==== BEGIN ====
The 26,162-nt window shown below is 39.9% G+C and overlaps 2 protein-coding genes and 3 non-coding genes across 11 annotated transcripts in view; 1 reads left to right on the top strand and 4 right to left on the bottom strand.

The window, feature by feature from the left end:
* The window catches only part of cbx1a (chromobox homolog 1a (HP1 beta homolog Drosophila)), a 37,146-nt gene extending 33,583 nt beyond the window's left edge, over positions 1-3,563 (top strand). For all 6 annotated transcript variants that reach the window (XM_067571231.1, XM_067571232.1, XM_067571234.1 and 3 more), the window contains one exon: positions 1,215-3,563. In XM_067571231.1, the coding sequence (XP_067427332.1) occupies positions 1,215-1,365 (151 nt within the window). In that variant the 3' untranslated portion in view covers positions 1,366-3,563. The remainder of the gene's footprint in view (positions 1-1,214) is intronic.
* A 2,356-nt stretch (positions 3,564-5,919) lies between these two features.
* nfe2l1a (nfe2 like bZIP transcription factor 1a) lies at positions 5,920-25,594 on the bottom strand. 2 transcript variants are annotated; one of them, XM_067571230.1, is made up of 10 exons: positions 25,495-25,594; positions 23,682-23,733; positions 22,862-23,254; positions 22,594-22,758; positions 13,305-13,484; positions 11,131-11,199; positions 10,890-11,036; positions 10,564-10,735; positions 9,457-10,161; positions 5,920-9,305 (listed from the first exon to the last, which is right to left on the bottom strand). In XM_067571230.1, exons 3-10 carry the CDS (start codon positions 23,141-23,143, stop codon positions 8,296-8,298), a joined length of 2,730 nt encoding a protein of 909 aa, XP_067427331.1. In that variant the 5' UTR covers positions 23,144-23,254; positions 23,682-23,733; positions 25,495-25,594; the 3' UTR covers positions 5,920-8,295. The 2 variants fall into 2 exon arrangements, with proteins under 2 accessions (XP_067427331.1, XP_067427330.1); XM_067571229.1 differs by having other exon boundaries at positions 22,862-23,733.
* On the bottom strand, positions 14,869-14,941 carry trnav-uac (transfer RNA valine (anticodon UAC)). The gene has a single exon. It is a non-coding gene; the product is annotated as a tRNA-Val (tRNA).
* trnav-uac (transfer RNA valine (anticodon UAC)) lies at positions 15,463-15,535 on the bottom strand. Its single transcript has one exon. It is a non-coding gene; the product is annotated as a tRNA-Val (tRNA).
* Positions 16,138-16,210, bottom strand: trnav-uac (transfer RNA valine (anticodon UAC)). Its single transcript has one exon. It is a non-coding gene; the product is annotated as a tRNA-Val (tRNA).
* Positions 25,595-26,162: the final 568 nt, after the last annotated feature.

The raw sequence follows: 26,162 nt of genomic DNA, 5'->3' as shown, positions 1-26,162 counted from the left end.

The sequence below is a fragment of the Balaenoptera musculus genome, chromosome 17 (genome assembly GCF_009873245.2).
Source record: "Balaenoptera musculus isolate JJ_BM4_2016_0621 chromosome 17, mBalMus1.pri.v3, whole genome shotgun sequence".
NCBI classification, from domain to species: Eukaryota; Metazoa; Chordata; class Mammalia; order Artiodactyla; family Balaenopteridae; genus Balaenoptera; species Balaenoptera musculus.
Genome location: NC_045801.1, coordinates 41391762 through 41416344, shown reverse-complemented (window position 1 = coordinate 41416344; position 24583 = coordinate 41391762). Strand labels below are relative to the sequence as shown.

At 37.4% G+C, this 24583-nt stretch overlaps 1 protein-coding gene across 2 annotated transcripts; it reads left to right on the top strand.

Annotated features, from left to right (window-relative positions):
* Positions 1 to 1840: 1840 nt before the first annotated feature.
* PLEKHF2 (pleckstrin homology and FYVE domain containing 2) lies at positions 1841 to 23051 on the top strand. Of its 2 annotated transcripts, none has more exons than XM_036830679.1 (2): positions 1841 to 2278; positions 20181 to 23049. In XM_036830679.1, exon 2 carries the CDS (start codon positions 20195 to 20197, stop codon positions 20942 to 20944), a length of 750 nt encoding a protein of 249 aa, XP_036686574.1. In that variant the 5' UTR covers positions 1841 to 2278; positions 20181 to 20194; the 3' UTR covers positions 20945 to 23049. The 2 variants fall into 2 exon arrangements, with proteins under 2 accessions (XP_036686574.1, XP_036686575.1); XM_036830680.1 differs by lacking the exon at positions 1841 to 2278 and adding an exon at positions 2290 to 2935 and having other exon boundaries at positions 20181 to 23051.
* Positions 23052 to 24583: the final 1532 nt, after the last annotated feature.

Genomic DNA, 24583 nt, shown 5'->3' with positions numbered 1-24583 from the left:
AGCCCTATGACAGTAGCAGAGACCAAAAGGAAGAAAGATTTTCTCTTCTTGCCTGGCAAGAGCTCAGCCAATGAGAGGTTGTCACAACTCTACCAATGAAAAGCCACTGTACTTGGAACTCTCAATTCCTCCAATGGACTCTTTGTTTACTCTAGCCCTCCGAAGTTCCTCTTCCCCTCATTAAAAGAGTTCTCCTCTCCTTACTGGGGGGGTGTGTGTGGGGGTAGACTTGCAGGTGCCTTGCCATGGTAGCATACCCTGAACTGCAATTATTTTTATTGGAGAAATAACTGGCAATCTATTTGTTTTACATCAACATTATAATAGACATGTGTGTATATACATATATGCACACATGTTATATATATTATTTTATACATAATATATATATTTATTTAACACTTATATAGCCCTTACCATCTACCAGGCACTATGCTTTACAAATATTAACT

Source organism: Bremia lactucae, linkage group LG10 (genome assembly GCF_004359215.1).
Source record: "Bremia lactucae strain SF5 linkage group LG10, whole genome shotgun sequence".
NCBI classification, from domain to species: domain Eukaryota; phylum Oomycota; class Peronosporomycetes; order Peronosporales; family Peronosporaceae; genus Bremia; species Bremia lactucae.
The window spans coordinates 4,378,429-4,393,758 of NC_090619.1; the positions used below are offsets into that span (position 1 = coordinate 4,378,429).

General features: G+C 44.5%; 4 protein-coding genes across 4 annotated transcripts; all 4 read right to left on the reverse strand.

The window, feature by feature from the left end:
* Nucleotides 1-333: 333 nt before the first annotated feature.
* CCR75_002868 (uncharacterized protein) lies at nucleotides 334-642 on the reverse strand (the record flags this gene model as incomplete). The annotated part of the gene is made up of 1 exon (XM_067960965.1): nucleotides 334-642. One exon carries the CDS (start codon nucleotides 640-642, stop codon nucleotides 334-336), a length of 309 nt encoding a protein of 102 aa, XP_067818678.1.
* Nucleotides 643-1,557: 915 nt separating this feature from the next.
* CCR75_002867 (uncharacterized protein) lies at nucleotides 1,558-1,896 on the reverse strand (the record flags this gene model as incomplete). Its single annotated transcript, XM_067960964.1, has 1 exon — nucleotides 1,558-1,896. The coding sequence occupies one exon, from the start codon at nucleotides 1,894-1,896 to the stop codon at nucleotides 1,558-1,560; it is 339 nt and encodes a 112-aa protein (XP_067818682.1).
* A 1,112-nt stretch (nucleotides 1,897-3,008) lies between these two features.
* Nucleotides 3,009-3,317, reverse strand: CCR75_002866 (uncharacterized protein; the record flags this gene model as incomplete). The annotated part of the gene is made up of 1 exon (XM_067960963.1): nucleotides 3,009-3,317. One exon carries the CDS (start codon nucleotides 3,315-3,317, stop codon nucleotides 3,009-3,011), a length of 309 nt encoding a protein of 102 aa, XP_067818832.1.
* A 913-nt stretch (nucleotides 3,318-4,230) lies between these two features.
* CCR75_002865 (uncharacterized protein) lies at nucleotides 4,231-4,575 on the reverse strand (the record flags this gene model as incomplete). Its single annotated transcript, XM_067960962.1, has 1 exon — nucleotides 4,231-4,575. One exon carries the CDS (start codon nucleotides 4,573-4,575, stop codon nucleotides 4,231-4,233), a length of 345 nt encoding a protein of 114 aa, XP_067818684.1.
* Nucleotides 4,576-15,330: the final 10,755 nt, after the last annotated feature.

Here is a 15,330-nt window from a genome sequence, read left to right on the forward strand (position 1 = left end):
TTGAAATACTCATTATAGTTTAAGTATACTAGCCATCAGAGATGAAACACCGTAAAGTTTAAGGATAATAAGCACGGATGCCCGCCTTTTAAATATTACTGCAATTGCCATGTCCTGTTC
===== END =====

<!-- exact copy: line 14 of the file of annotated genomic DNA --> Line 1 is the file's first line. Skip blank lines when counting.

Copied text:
Genome location: NC_045801.1, coordinates 41391762 through 41416344, shown reverse-complemented (window position 1 = coordinate 41416344; position 24583 = coordinate 41391762). Strand labels below are relative to the sequence as shown.